Tile installation: correct tile fixing

Tiles are coverings that hold up well to the roof and resist wind gusts. Provided they are properly installed and fixed. Tile installation: tips from the roofer.

Under the influence of strong gusts the tiles rattle and click, but they stay in place. However, there are strong gusts which can pull out individual pieces and drop one, several or even more than a dozen tiles. Every now and then we hear of roofs being torn off or tiles falling off during storms. It often happens due to execution errors made at the stage of roofing works. We advise how to fix roof tiles properly.

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Tile installation: which fixing method is best?

Each material has different requirements as to the method and number of fixing points. There are many models of tiles and equivalent forms of fixing, and the contractors’ approach to this issue is also different – from fixing all elements of the roofing to laying completely without fixing. It is also difficult to clearly indicate which model of tile installation is the best. Most often 3 to 4 tiles per 1 m2 are fixed on the slope, which means that out of 10-12 tiles per 1 m2 most of them are held in place.

It has to be remembered that the double straight pin (the most commonly used fixing element) holds one overlap knot, i.e. 3 tiles. The installation consists of catching two vertically adjacent tiles (top and bottom) by the side lock. The third tile clips into the zipper and is held in place by the two fixed pegs.

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Before fixing the tiles always read the manufacturer’s instructions and the designer’s guidelines which should contain information about minimum number of fixing points (number of brackets per 1 m2 of coverage). The designer, taking into account roof slope inclination angle and the wind zone in which the investment is located, also determines what accessories for installation of tiles will be needed. Apart from these guidelines, an experienced contractor also takes into account the shape of the terrain and the form of the neighbouring buildings. Often there are so-called ‘air chimneys’ on the boundary of forests or in the vicinity of multi-storey buildings, where the wind speed and force are significantly higher than in the rest of the area. An unusual location, e.g. in the mountains, should also prompt the roofer to fix the tiles firmly.

Manufacturers’ instructions always state the minimum number of recommended fixing points. If there is even the slightest doubt, the number of fixing points should be increased and the covering reinforced.

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General rules of tile fixing

In the absence of detailed installation instructions for a given tile model, some generally accepted rules for fixing tiles should be taken into account. On roofs with pitches over 65º (e.g. mansard roofs) all tiles should be fixed. In practice we fix all of them except for those which we sometimes have to take off, to facilitate communication during work on the roof.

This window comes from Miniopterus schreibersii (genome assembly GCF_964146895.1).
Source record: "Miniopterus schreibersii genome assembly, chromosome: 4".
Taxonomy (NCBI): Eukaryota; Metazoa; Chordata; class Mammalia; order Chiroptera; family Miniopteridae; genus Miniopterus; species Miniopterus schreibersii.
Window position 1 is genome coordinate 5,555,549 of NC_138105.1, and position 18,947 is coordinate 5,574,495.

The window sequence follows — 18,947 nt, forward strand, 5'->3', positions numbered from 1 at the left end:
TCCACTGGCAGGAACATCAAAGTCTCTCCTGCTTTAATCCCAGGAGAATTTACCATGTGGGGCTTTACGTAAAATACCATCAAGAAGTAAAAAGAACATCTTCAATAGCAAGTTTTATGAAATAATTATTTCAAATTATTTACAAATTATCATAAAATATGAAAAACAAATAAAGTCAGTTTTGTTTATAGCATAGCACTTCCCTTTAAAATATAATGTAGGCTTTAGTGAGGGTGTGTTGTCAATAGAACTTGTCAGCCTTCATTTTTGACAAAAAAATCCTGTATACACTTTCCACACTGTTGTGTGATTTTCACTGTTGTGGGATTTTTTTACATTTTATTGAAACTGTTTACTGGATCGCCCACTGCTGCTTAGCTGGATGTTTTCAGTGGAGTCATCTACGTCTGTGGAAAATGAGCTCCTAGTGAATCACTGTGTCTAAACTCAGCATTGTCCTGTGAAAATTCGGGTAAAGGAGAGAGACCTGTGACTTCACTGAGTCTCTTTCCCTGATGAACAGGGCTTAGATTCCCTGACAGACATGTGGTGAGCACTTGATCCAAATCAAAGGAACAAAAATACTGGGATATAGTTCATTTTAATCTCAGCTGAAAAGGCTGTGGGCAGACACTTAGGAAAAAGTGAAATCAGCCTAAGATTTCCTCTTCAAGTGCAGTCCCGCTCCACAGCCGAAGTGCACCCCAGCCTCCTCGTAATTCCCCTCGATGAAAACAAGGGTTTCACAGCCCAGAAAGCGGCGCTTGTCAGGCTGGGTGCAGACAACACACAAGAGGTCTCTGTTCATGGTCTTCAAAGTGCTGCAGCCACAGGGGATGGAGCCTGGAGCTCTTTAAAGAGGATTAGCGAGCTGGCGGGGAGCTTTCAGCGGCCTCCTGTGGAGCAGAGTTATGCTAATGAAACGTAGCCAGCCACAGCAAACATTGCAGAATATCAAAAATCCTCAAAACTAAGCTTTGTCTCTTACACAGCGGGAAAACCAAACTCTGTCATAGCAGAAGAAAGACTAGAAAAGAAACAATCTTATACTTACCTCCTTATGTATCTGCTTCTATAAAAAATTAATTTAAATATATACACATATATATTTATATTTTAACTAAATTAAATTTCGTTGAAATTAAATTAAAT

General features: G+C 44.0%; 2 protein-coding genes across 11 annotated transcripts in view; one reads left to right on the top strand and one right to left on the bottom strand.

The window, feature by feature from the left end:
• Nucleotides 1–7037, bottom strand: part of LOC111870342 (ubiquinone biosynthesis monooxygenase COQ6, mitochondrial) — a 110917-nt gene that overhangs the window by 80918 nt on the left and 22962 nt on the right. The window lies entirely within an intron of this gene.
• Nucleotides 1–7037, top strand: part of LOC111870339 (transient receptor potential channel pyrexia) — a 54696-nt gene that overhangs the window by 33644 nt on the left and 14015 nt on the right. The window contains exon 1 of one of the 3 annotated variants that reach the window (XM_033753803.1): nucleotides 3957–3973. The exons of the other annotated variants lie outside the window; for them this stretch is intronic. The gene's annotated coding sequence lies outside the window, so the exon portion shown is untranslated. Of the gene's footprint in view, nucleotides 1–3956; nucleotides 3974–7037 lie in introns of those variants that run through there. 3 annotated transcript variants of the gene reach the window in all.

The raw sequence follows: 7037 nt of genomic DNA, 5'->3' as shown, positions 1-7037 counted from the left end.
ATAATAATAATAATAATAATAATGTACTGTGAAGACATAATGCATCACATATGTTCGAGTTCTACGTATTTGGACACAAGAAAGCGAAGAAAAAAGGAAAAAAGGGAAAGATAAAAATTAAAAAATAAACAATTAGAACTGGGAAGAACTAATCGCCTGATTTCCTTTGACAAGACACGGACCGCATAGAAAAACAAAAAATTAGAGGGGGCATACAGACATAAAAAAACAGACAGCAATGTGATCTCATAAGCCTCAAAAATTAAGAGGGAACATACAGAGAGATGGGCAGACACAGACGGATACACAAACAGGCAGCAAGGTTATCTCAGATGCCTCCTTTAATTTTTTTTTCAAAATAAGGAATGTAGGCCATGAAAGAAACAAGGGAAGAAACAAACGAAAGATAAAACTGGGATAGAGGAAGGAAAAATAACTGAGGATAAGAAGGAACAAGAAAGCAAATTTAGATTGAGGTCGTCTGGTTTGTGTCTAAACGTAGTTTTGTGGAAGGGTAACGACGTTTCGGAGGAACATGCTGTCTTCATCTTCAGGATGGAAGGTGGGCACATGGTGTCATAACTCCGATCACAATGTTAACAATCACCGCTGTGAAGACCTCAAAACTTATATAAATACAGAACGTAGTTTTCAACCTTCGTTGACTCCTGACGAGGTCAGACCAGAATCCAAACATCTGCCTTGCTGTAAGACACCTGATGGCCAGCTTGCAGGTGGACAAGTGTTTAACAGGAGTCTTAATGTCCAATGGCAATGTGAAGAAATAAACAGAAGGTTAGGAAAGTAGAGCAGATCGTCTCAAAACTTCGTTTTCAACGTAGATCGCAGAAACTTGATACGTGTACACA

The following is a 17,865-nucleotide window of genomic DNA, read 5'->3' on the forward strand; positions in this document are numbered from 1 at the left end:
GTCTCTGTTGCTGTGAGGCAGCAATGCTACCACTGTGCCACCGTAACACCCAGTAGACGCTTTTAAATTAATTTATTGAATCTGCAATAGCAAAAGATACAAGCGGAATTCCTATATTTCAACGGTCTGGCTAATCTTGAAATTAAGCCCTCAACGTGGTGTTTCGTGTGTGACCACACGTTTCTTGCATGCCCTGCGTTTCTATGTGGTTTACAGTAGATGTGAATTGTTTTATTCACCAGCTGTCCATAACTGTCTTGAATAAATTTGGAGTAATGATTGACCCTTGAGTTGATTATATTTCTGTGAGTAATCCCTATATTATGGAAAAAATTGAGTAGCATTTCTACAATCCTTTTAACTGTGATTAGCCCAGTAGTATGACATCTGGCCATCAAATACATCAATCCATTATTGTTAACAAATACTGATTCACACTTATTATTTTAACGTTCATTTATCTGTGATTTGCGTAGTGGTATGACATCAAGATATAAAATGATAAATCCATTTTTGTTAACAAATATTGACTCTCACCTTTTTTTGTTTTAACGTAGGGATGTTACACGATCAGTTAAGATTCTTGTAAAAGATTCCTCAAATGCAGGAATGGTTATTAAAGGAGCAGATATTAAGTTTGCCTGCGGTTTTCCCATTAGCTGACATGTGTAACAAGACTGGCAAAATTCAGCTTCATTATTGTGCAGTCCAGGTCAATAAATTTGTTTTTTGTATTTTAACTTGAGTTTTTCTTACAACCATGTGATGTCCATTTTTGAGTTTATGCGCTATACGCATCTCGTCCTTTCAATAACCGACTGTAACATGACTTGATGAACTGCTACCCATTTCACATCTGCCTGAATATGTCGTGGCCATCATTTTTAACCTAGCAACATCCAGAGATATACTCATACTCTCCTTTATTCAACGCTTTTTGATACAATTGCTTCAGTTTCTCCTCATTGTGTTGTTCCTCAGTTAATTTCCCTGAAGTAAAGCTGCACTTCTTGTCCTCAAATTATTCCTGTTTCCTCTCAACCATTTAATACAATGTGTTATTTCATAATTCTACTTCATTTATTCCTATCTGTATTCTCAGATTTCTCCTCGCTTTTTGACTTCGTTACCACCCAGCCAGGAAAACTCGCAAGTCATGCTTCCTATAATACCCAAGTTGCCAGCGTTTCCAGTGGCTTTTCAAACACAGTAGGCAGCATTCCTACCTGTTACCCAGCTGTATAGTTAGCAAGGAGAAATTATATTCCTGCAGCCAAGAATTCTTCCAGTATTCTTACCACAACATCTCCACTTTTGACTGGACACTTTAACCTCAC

We always fix all gable tiles, plinth tiles, tiles located above guttering, by chimneys and roof windows. Also fix all cut tiles, especially those in valleys and ridges. Additionally, tiles exposed to hanging should be fixed, e.g. tiles which have had their locks removed or filed down in order to fix roof communication supports or lightning conductor installations. Particular attention shall be paid to gable tiles and ridge tiles. All elements shall be fixed there.

Tiles are laid from right to left, so if the house is situated in the direction of prevailing winds, one slope will slip and the other will be set “upside down”. Therefore, it is also advisable to increase the number of tile fixings on those roof slopes which are laid against the direction of the prevailing winds, i.e. in such a way that the wind presses under them.

Accessories for fixing tiles

There are many accessories, all of which allow the tiles to move slightly. Nails and screws are used to fix the tiles or special clips or clamps are used. Tile and roofing accessories manufacturers offer many (several hundred) models of fasteners for tiles, e.g. universal straight double clips, single clips, eaves or storm clips and special clips designed for particular models of tiles and for untypical applications, e.g. clips for cut tiles. Some clips for battens are adjusted to the height of the battens, others are driven into the battens. Those for cut tiles are slipped over the side of the cut piece and fixed with screws.

Most models of clay roof tiles and some concrete roof tiles have factory-made holes into which screws or nails can be driven. Gable tiles and ridge elements are screwed in. Roof tiles with slopes (e.g. plain tiles) are fixed with nails, because unlike screws the nails can be removed, which makes it possible to replace the damaged part.

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